Lupus is a chronic inflammatory autoimmune disease influenced by multiple genetic loci including Fas Ligand (FasL) and P2X7 receptor (P2X7R). The Fas/Fas Ligand apoptotic pathway is critical for immune homeostasis and peripheral tolerance. Normal effector T lymphocytes up-regulate the transmembrane tyrosine phosphatase B220 before undergoing apoptosis. Fas-deficient MRL/lpr mice (lpr mutation) exhibit lupus and lymphoproliferative syndromes due to the massive accumulation of B220+ CD4–CD8– (DN) T lymphocytes. The precise ontogeny of B220+ DN T cells is unknown. B220+ DN T lymphocytes could be derived from effector CD4+ and CD8+ T lymphocytes, which have not undergone activation-induced cell death due to inactivation of Fas, or from a special cell lineage. P2X7R is an extracellular ATP-gated cell membrane receptor involved in the release of proinflammatory cytokines and TNFR1/Fas-independent cell death. P2X7R also regulate early signaling events involved in T-cell activation. We show herein that MRL/lpr mice carry a P2X7R allele, which confers a high sensitivity to ATP. However, during aging, the MRL/lpr T-cell population exhibits a drastically reduced sensitivity to ATP- or NAD-mediated stimulation of P2X7R, which parallels the increase in B220+ DN T-cell numbers in lymphoid organs. Importantly, we found that this B220+ DN T-cell subpopulation has a defect in P2X7R-mediated responses. The few B220+ T cells observed in normal MRL+/+ and C57BL/6 mice are also resistant to ATP or NAD treatment. Unexpectedly, while P2X7R mRNA and proteins are present inside of B220+ T cells, P2X7R are undetectable on the plasma membrane of these T cells. Our results prompt the conclusion that cell surface expression of B220 strongly correlates with the negative regulation of the P2X7R pathway in T cells.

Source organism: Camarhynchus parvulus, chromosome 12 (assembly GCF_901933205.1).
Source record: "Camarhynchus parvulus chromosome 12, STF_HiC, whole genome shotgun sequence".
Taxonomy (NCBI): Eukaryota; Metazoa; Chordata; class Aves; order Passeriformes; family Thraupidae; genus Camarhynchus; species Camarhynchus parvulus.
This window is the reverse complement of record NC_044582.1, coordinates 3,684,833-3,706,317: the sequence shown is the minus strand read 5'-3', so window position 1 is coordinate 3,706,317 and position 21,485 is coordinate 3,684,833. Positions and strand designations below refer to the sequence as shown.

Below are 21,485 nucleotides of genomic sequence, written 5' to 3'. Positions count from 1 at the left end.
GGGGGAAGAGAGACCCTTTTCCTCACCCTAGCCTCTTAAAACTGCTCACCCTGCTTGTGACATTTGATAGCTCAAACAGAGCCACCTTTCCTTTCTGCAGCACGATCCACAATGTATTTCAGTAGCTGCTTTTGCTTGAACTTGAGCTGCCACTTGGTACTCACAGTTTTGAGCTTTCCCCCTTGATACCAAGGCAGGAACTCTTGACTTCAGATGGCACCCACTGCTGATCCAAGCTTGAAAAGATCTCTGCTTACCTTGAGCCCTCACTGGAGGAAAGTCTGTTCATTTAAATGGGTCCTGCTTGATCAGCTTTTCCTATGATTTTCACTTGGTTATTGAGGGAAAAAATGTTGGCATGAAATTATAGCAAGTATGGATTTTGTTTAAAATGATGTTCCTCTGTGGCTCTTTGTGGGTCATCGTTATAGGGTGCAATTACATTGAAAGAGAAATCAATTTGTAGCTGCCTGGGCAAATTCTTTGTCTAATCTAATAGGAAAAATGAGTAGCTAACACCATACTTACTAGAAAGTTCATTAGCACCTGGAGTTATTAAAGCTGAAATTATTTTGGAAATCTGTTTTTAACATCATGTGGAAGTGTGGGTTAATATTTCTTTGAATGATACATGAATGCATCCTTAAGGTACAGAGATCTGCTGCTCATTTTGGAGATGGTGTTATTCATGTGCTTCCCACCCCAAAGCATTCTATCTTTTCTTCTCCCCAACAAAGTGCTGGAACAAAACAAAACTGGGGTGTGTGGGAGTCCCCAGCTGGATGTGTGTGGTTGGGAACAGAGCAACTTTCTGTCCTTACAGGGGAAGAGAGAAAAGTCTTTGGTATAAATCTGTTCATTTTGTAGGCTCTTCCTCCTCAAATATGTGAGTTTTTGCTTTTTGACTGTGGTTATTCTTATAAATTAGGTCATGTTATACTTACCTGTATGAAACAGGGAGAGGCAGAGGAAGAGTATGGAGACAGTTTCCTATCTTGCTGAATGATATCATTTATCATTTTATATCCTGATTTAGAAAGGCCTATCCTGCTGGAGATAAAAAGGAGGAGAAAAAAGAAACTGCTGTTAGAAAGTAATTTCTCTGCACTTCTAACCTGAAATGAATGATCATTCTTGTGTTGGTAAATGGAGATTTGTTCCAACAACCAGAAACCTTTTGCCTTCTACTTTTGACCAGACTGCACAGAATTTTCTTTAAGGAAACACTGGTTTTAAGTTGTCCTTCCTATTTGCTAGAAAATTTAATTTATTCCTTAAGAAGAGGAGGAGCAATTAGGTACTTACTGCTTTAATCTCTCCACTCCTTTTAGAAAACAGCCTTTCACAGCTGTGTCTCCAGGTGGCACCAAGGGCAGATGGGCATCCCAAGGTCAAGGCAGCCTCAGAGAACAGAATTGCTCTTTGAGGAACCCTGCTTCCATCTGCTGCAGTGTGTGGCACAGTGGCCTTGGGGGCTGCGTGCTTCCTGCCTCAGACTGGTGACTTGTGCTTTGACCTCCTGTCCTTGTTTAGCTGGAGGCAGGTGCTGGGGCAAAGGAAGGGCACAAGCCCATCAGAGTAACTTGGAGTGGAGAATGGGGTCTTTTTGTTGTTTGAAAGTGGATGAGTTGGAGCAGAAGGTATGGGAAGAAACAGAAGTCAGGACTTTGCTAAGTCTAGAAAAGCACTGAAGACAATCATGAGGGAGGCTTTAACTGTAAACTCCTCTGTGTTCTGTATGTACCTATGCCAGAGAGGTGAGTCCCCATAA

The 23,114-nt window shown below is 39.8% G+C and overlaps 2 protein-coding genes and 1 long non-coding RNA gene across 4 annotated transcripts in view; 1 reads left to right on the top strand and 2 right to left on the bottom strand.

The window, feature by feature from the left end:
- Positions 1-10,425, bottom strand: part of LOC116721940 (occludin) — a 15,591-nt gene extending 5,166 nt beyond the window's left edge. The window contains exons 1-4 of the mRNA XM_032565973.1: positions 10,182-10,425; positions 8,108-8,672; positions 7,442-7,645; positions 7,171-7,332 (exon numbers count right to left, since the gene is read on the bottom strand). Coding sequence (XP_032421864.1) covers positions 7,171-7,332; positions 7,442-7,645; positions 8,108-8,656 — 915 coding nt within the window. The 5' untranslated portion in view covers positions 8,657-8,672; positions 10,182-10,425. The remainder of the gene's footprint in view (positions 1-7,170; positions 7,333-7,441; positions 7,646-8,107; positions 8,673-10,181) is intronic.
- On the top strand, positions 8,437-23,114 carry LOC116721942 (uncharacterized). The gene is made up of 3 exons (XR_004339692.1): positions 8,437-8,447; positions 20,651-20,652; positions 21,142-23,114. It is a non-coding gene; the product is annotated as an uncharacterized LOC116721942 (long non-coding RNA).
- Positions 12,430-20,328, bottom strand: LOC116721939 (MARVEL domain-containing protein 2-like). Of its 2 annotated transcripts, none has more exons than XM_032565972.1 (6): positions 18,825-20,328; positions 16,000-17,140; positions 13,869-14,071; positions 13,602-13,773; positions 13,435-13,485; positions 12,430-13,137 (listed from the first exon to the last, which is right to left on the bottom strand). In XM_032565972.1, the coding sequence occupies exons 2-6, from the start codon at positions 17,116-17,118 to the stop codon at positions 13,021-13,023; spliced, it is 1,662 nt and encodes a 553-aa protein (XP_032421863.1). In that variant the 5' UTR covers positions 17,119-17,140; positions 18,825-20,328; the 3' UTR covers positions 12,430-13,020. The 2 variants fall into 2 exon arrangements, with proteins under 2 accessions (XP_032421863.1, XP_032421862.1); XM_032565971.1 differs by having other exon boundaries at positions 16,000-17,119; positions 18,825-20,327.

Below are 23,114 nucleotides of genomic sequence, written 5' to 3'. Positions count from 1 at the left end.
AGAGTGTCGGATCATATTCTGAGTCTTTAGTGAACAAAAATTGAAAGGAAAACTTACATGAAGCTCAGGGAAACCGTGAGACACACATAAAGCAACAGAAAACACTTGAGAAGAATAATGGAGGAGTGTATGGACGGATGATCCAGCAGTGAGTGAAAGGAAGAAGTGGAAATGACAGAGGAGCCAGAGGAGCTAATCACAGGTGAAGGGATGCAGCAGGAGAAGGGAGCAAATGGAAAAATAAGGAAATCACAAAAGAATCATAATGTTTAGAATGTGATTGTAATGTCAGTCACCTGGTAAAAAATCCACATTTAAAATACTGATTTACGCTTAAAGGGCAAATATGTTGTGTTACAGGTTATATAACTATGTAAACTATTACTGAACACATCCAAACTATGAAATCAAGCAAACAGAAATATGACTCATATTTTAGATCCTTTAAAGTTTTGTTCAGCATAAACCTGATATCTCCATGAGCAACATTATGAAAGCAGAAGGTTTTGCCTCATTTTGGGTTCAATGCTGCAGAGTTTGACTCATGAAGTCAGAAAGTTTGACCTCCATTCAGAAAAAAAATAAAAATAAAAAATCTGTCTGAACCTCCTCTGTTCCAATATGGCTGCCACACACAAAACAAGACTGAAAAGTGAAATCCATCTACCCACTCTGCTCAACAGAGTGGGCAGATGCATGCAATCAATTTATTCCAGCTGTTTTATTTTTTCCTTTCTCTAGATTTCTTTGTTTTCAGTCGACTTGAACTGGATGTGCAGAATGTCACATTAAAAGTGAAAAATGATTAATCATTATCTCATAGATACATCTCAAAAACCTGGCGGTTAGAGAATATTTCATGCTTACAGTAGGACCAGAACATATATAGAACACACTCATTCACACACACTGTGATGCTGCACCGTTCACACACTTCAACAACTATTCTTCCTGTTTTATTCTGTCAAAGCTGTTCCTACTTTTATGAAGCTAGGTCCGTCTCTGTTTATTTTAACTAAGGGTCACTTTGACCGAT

Immune cells express receptors for extracellular nucleotides named P2 receptors. P2 receptors transduce signals delivered by nucleotides present in the extracellular environment. Accruing evidence shows that purinergic signalling has a profound effect on multiple immune cell responses such as T lymphocyte proliferation, chemotaxis, cytokine release, phagocytosis, Ag presentation and cytotoxicity. This makes P2 receptors an attractive target for the therapy of immuno-mediated disease and cancer.